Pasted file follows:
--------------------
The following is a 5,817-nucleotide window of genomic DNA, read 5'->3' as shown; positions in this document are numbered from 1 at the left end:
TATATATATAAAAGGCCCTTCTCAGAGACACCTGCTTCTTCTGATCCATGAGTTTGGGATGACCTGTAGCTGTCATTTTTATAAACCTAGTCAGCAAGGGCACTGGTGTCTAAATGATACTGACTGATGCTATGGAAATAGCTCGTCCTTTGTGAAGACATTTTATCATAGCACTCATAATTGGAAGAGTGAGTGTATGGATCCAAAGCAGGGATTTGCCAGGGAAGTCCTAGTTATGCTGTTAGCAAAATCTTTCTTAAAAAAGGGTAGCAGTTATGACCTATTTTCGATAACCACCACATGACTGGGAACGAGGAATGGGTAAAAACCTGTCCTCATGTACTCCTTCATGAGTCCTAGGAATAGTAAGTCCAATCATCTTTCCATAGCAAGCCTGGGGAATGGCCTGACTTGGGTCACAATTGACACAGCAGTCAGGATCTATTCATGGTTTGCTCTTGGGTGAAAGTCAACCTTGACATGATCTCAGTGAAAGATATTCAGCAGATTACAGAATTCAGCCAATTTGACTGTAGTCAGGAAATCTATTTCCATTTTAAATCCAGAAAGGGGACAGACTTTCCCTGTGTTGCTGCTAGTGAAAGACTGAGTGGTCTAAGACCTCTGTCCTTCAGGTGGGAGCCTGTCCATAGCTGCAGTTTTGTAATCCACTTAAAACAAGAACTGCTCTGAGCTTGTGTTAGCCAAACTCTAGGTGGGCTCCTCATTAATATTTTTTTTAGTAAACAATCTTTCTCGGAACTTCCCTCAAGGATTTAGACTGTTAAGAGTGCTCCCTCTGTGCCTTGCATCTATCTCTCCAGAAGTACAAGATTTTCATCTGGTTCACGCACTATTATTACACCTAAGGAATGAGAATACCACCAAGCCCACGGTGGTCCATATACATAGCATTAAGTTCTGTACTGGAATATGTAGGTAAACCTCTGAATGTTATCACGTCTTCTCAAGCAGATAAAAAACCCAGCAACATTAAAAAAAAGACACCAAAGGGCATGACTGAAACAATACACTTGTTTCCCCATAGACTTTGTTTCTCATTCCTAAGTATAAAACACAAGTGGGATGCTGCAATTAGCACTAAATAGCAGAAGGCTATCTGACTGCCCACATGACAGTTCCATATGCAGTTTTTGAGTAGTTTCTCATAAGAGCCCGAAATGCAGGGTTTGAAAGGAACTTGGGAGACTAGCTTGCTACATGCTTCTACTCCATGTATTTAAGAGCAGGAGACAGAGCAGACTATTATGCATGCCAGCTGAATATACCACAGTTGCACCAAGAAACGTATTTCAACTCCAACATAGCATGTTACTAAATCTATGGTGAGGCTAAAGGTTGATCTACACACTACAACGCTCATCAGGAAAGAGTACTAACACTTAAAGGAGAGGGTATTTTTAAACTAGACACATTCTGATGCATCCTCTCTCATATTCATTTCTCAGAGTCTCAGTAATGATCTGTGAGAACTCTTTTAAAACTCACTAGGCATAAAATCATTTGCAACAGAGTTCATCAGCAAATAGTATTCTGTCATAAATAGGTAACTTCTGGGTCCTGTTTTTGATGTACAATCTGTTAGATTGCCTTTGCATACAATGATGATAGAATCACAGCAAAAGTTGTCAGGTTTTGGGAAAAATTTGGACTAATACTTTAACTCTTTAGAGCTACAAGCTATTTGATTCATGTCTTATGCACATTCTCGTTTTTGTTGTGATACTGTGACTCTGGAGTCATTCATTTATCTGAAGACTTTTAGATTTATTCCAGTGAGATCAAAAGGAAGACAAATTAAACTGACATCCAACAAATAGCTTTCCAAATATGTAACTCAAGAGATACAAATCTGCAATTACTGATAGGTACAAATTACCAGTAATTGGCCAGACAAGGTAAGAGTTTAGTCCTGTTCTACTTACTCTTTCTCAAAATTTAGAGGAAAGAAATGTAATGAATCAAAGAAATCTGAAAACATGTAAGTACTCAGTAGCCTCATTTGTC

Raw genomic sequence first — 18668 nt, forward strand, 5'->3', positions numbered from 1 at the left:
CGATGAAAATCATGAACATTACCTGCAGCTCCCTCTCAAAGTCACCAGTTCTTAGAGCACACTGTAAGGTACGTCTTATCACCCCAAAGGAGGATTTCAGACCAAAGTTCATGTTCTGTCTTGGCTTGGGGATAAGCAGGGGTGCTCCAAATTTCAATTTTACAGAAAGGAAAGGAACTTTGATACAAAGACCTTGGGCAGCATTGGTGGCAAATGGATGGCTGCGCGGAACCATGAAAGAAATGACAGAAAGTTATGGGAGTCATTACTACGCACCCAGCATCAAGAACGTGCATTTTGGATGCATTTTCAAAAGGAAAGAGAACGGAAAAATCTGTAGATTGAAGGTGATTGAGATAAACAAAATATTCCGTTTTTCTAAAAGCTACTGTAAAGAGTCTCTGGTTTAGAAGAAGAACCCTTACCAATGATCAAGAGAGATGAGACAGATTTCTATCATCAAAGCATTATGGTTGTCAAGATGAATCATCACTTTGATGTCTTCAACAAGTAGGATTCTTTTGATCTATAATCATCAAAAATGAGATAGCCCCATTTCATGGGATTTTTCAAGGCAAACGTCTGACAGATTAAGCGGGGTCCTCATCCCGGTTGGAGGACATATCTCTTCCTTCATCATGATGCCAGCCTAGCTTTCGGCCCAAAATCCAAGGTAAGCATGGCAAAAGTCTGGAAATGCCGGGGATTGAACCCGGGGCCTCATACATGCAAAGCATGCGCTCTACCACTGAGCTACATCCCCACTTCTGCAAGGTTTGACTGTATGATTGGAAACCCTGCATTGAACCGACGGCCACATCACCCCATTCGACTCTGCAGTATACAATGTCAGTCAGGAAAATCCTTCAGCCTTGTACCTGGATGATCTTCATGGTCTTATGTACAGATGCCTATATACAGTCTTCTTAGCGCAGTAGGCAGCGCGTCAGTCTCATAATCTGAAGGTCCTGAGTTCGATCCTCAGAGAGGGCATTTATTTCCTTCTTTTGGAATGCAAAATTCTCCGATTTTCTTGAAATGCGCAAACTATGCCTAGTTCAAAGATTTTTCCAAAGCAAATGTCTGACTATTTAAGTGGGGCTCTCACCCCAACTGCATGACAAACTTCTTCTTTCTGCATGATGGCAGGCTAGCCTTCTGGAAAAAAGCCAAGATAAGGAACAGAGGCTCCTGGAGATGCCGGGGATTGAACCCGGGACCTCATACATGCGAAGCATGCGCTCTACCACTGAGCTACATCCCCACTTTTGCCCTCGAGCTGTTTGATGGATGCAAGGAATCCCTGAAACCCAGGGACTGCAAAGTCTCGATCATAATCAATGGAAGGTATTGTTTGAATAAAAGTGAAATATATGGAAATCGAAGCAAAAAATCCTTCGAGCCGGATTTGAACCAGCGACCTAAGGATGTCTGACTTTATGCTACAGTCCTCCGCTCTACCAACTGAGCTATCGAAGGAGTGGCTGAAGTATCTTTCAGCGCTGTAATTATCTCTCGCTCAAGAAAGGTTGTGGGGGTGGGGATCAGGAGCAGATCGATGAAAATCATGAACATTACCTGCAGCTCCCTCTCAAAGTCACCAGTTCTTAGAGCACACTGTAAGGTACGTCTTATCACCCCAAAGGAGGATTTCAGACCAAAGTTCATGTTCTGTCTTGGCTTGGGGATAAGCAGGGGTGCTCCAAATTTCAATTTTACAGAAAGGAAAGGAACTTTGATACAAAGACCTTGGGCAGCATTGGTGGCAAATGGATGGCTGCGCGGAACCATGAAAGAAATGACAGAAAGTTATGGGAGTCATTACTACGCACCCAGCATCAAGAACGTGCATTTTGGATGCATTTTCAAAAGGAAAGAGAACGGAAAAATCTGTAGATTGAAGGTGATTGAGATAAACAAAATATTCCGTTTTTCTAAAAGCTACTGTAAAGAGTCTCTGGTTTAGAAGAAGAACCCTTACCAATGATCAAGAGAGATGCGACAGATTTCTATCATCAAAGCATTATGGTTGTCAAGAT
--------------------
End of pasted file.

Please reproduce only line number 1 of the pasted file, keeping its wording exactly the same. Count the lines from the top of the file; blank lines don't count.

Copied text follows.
The following is a 5,817-nucleotide window of genomic DNA, read 5'->3' as shown; positions in this document are numbered from 1 at the left end: